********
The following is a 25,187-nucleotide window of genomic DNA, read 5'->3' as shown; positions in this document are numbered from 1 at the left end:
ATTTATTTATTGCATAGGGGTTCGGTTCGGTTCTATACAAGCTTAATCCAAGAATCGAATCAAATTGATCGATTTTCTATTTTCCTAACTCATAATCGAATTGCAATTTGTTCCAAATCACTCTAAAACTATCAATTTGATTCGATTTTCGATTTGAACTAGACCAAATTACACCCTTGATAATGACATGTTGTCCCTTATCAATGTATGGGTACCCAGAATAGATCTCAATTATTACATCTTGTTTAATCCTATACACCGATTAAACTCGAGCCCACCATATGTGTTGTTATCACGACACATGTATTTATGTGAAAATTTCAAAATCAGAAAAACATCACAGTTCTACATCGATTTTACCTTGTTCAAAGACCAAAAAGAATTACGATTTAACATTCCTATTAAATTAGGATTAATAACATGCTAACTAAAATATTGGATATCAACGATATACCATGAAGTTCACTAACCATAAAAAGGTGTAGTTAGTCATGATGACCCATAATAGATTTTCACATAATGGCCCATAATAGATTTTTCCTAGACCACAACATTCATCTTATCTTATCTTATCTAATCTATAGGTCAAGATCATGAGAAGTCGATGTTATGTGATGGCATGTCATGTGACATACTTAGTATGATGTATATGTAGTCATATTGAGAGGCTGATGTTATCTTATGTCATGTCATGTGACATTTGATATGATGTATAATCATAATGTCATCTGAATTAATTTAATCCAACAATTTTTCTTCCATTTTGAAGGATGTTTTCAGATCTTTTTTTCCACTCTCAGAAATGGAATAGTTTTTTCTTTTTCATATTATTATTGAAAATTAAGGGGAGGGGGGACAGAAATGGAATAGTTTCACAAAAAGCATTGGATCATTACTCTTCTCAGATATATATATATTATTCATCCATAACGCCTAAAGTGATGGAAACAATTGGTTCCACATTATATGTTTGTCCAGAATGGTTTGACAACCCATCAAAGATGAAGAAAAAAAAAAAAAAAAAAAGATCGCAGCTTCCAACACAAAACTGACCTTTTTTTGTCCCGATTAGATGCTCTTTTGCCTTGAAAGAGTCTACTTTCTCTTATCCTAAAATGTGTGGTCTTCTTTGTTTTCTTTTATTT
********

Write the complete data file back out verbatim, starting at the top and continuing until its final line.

The following is a 25,187-nucleotide window of genomic DNA, read 5'->3' as shown; positions in this document are numbered from 1 at the left end:
ATTTATTTATTGCATAGGGGTTCGGTTCGGTTCTATACAAGCTTAATCCAAGAATCGAATCAAATTGATCGATTTTCTATTTTCCTAACTCATAATCGAATTGCAATTTGTTCCAAATCACTCTAAAACTATCAATTTGATTCGATTTTCGATTTGAACTAGACCAAATTACACCCTTGATAATGACATGTTGTCCCTTATCAATGTATGGGTACCCAGAATAGATCTCAATTATTACATCTTGTTTAATCCTATACACCGATTAAACTCGAGCCCACCATATGTGTTGTTATCACGACACATGTATTTATGTGAAAATTTCAAAATCAGAAAAACATCACAGTTCTACATCGATTTTACCTTGTTCAAAGACCAAAAAGAATTACGATTTAACATTCCTATTAAATTAGGATTAATAACATGCTAACTAAAATATTGGATATCAACGATATACCATGAAGTTCACTAACCATAAAAAGGTGTAGTTAGTCATGATGACCCATAATAGATTTTCACATAATGGCCCATAATAGATTTTTCCTAGACCACAACATTCATCTTATCTTATCTTATCTAATCTATAGGTCAAGATCATGAGAAGTCGATGTTATGTGATGGCATGTCATGTGACATACTTAGTATGATGTATATGTAGTCATATTGAGAGGCTGATGTTATCTTATGTCATGTCATGTGACATTTGATATGATGTATAATCATAATGTCATCTGAATTAATTTAATCCAACAATTTTTCTTCCATTTTGAAGGATGTTTTCAGATCTTTTTTTCCACTCTCAGAAATGGAATAGTTTTTTCTTTTTCATATTATTATTGAAAATTAAGGGGAGGGGGGACAGAAATGGAATAGTTTCACAAAAAGCATTGGATCATTACTCTTCTCAGATATATATATATTATTCATCCATAACGCCTAAAGTGATGGAAACAATTGGTTCCACATTATATGTTTGTCCAGAATGGTTTGACAACCCATCAAAGATGAAGAAAAAAAAAAAAAAAAAAAGATCGCAGCTTCCAACACAAAACTGACCTTTTTTTGTCCCGATTAGATGCTCTTTTGCCTTGAAAGAGTCTACTTTCTCTTATCCTAAAATGTGTGGTCTTCTTTGTTTTCTTTTATTT